Bishop Sitembele Addresses the Synod



The story of the Church in South Africa is largely if not squarely, influenced by the witness of the faith communities in Southern Africa or global south.

·        The eco-political landscape of Angola, Namibia, Zimbabwe and Mozambique touches the socio-theological position of Christianity to the core. The Bishops, except of Zimbabwe, from these neighbouring states to South Africa do sit with the South African Bishops in Synod not less than twice a year to consider issues of common concern.
·        South Africa has since become a global village, a destiny of opportunity, so much that it is fast becoming very difficult to extricate a South African native from other nationals.

During the struggle for national liberation the Church in South Africa was at the helm of speaking out against the atrocities of apartheid and how it dehumanised even its architects. It ceased to be a struggle to liberate the underdogs and the oppressed only. We believed that the dismantling of apartheid meant freedom for the  oppressors themselves because they would no longer live in fear.


So much has been said about apartheid or it can easily be made a scapegoat for not being church or religious enough. As we know from the history of the early Church, a Church that is under siege or persecution turns to be the strongest in its  spiritual and moral integrity. Likewise the Church and faith based communities were strongest and more united during the unfortunate era of apartheid. The people  of God lived, in practical terms, the slogan that says : " an injury to one is an injury to all". We spoke with one voice and tackled the problems confronting the people head-on without fear or favour. We were dauntless, full of courage and vim. We did not fear imprisonment or maiming. We were not prepared to sell out our souls  for cheap concessions. To us grace would never be exchanged  for transitory pleasures. The cost and price paid by Jesus in his own blood was a living reality.

Sadly, now we are no longer that Church which used to  enjoy  the harassment and humiliation of the day. The scars which  some  of  us still bear, are no longer rousing any reminder to the present generation of Church leadership about where we are coming from and what should we be doing in the new democracy. A new dispensation can create opportunities one never enjoyed; and if good comes out of them a Church can be a catalyst of a new order. By the same token if a new dispensation is not fully and positively exploited it can easily compromise the Church to becoming a toothless Church of the Constantine era :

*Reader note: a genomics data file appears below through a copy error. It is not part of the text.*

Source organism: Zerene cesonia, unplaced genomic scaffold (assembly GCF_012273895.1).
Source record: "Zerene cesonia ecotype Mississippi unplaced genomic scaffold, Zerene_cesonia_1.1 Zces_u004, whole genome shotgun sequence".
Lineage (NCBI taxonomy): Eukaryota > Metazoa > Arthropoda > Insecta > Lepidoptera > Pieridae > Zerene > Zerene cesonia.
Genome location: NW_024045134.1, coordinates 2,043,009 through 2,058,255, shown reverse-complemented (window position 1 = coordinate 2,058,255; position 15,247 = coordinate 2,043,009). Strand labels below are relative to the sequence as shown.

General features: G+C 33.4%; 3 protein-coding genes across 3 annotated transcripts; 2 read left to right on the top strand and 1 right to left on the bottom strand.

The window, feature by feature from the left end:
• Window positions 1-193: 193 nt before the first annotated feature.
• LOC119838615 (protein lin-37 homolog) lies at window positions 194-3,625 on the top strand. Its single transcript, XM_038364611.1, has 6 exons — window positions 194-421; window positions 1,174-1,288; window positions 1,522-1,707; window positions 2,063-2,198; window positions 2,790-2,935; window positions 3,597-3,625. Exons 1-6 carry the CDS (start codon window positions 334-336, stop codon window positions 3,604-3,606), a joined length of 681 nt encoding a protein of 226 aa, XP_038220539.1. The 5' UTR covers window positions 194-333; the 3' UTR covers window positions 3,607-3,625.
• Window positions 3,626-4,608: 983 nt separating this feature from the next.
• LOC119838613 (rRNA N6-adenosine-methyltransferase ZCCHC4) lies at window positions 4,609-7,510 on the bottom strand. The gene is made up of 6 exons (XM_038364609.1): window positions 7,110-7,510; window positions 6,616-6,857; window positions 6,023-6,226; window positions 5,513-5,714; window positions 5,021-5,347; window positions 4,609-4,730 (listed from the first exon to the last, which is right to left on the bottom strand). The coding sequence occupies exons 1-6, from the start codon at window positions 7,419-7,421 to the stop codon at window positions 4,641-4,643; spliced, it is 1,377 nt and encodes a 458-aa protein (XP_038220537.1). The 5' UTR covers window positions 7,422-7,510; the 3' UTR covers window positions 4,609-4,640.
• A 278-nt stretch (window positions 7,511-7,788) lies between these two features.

·        where you find some Churches and religious communities queuing for lotto or gambling monies for their Church related programmes;
·        where you find Clergy from the mainline Churches no longer interested in using the regalia they used to wear with pride on their pastoral visits;
·        wearing a dog collar is cumbersome and out of date;
·        some are even lured by money and as such become insensitive and naïve about the pain and vexing questions that beset the lives of the people of God;
·        the once been powerful and prophetic voices are no longer heard for fear of losing faces among the affluent;
·        the Clergy retreats that used to replenish the Clergy for the better are no longer known in some circles and as a result the morale of the Clergy is at its lowest ebb and the visionary servant leadership is blurred. The Clergy Schools which used to sharpen the tools of the clerics for the job to which they are called are a thing of the past to some, yet to others is the only hope of keeping the home fires burning.


I have intentionally painted this gloomy picture of the moral decadence of the Church in the post apartheid era because, I believe, it is what we see with our own naked eyes. There is an obvious loss  of moral compass and fast becoming complacent with the dictates of our new democracy.

But the Church of God, the Elect, seems to be few and insignificant. In poorer and remote areas it  seems to be still very much alive amidst these challenges. Of course, there is obviously a looming temptation to co-opt even the Faithful to some government programmes. Yes we are aware that the Church is also called to labour with the government in those matters that affect the lives of the people, be they in the Church or secular world.
·        But I believe the primary role of the Church is to be in critical solidarity with the
        government not in cahoot with it especially where there is a threat of         compromising its very ethical values.
·        The women in the Church of God across denominational  divide do hold, once a year, a wave of prayer for the nation and prophetic ministry and mission of the Church. This prayer chain does sensitise and conscientise those women of valor and worth, who are working within the government, to influence their counterparts for the better.